The word ‘Sair’means wandering or a walk in Urdu. Therefore, it’s apt as a name for a unique travel start-up that SAIR is. A baby of two women, the objective of this start-up is to ensure safe and sustainable travel across the length and breadth of multi-cultural India. From the lofty Himalayas to the aquamarine waters of the Arabian Sea, and from the luscious sands of Jaisalmer in Rajasthan to the verdant tea plantations of Assam, SAIR offers an authentic and experiential travelling experience interwoven with the warp and weft of the cultural stories woven into the tapestry of the Indian hinterland.
Through SAIR, Shruti Pyare and Shobhita Agarwal offer bespoke soirees for those seeking deeply moving and enriching experiences. SAIR’s first conclave was held at the Bikaner House in Delhi earlier this week. Eric Falt, UNESCO representative for the UNESCO New Delhi Office, which covers Bangladesh, Bhutan, India, Nepal, the Maldives and Sri Lanka, set the pace at the event with his insights into cultural dimensions of Southeast Asia.
Lightning talks enabled artistes, musicians, travellers, and travel aficionados to share their experiences with the audience. Geeta Vaishnavi, a Kashmiri Pandit longing to see her homeland’s beauty restored to its original glory, has been capturing the ethos of the state through her artworks, street art and her educational projects. Her poignant artistic depictions and candid talk were followed by award-winning travel blogger and journalist Mariellen Ward’s experiences in India. Having won the National Tourism Award in 2019, she writes extensively on travel in India from a solo woman traveller’s viewpoint. She spoke about how staying in Rishikesh helped her put her personal demons to rest.
Geopolitics researcher and historian Anirudh Kanisetti presented his insights on the cultural and archaeological diversity of India, which were enthralling and educative. The talks were concluded by Hindustani musician and performer Kavish Seth, an IIT degree holder, who pursues his true calling by performing in the Indian hinterland.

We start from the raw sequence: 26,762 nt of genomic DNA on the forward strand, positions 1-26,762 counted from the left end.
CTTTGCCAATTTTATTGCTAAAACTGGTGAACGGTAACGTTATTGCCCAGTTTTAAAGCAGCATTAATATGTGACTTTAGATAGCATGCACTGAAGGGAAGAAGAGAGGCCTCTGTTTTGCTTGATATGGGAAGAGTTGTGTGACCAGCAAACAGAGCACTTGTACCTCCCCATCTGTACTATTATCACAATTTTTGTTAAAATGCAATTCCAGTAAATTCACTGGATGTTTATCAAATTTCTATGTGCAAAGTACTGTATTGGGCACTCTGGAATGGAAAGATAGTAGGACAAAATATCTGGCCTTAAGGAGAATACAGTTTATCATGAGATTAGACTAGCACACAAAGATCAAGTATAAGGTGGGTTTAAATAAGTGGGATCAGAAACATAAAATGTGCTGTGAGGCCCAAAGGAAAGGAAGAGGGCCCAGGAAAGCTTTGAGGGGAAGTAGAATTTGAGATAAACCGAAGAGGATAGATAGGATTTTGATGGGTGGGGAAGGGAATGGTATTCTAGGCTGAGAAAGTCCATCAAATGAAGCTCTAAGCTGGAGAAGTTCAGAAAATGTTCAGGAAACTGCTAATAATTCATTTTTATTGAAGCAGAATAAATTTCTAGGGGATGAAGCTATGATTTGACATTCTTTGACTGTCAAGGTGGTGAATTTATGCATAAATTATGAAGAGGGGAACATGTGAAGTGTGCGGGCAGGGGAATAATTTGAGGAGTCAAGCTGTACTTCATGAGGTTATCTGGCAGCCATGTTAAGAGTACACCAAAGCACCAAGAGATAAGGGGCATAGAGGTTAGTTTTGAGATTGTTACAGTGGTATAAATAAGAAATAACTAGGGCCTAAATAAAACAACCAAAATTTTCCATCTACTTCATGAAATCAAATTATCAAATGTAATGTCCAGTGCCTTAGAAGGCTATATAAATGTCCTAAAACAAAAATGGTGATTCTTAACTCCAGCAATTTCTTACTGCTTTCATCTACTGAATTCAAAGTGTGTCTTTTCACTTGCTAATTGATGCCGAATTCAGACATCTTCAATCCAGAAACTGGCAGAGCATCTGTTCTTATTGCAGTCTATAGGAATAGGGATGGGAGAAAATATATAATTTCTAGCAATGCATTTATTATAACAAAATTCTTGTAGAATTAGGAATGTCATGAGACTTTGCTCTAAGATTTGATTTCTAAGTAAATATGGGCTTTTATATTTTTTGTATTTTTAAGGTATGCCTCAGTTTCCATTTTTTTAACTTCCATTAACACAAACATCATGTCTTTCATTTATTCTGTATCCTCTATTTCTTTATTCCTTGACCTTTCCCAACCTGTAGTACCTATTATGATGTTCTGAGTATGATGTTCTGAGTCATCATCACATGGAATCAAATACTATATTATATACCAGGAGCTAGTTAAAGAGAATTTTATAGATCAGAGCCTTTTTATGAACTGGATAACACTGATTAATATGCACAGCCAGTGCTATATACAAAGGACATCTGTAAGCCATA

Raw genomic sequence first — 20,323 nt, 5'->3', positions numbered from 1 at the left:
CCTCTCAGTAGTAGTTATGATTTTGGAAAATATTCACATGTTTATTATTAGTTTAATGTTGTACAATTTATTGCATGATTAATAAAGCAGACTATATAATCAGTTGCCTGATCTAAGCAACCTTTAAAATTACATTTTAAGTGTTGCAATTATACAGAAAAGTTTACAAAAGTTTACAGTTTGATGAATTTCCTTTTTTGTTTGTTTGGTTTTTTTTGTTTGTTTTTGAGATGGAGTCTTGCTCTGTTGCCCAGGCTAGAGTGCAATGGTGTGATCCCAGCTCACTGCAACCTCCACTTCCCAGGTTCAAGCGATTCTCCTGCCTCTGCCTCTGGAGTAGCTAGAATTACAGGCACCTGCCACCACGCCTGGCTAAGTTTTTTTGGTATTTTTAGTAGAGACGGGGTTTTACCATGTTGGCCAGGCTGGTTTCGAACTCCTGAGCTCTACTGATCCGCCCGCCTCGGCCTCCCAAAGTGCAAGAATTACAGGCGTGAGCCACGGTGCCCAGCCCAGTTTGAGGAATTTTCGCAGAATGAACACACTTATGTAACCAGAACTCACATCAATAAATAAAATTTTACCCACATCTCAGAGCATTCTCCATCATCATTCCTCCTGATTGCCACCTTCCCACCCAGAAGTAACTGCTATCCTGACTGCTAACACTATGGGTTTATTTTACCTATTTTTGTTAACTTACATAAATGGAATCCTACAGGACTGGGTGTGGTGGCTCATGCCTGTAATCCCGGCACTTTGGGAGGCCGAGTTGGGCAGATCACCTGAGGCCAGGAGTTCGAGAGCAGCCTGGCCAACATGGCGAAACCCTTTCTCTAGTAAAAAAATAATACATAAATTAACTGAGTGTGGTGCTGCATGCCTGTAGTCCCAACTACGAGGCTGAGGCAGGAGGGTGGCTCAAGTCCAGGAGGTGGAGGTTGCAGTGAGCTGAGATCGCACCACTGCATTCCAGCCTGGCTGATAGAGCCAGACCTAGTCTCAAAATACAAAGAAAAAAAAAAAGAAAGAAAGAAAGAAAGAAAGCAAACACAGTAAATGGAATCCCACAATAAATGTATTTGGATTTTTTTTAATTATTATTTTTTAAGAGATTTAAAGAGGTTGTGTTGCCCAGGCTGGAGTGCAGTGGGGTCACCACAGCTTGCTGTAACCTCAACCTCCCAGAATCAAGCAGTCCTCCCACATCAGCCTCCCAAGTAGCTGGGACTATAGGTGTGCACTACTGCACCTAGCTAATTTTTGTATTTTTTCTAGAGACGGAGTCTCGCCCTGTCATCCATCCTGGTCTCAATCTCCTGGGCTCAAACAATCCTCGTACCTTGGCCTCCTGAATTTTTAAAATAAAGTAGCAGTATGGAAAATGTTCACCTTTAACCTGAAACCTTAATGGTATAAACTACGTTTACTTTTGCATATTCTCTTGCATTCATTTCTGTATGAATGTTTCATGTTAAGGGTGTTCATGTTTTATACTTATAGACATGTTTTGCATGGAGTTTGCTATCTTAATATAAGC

Food and travel
The highlight of the conclave was the panel discussion on how food is an integral part of any excursion, and how the cultural inferences of any part of the globe can be drawn by understanding its cuisine. Featuring the foodie duo of Rocky and Mayur of Highway On My Plate fame; chef, cookery author, educator, farmer and top chef Master Suvir Saran, food columnist and chef Rajyasree Sen, founder of the erstwhile Bengali restaurant Brown Sahib, this tete-a-tete covered everything from food reviews to the quintessential vegetarian vs non-vegetarian tug of war. These prolific food experts discussed how some food reviewers were merely expressing opinions without the technical prowess. In a large multi-cultural nation like India, where even the taste of water changes every 20 km, discussing or reviewing food is indeed a challenge. Food trails, cooking expeditions, cultural adventures and such curated activities linking food and vacation are increasingly being included in travel itineraries. Eventually, we are what we eat and perhaps the best way to understand and discover a destination is to spend time there, meet the people, eat their food and experience their socio-cultural propensities. So much of their religious beliefs, traditions, festivals, weddings, rituals are revealed through food that it is amazing how a culinary knowledge can enrich a trip to such a great extent.
All panellists agreed that the need of the hour was to adopt a healthy way of eating, including a healthy plant-based diet. Plus, they emphasised how India’s stories could be better interpreted through food experiences, and perhaps the best way to discover India was to eat as the locals do at any destination.
As the sun was going down, a breathtaking live performance by Kavish Seth and his band at the lovely amphitheatre in the balmy evening provided the perfect finale to an extremely well-organised event.
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